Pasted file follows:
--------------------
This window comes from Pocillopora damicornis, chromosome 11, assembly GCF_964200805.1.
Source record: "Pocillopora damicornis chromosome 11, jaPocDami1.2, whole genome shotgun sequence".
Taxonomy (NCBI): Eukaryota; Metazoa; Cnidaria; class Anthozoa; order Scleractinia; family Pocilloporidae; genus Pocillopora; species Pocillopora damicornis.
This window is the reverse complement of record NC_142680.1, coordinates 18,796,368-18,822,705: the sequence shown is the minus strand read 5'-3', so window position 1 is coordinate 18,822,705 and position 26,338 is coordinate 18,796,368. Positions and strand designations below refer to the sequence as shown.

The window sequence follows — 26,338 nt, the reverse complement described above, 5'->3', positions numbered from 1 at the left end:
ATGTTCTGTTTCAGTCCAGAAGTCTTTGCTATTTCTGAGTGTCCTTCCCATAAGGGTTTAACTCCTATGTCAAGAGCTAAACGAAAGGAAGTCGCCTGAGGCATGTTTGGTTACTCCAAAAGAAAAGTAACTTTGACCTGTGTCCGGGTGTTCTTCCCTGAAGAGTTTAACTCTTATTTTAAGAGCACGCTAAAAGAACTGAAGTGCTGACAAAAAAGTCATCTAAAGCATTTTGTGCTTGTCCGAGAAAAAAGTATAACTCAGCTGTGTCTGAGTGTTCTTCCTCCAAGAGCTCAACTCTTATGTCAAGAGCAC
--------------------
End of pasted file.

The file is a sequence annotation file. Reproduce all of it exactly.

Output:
This window comes from Pocillopora damicornis, chromosome 11, assembly GCF_964200805.1.
Source record: "Pocillopora damicornis chromosome 11, jaPocDami1.2, whole genome shotgun sequence".
Taxonomy (NCBI): Eukaryota; Metazoa; Cnidaria; class Anthozoa; order Scleractinia; family Pocilloporidae; genus Pocillopora; species Pocillopora damicornis.
This window is the reverse complement of record NC_142680.1, coordinates 18,796,368-18,822,705: the sequence shown is the minus strand read 5'-3', so window position 1 is coordinate 18,822,705 and position 26,338 is coordinate 18,796,368. Positions and strand designations below refer to the sequence as shown.

The window sequence follows — 26,338 nt, the reverse complement described above, 5'->3', positions numbered from 1 at the left end:
ATGTTCTGTTTCAGTCCAGAAGTCTTTGCTATTTCTGAGTGTCCTTCCCATAAGGGTTTAACTCCTATGTCAAGAGCTAAACGAAAGGAAGTCGCCTGAGGCATGTTTGGTTACTCCAAAAGAAAAGTAACTTTGACCTGTGTCCGGGTGTTCTTCCCTGAAGAGTTTAACTCTTATTTTAAGAGCACGCTAAAAGAACTGAAGTGCTGACAAAAAAGTCATCTAAAGCATTTTGTGCTTGTCCGAGAAAAAAGTATAACTCAGCTGTGTCTGAGTGTTCTTCCTCCAAGAGCTCAACTCTTATGTCAAGAGCAC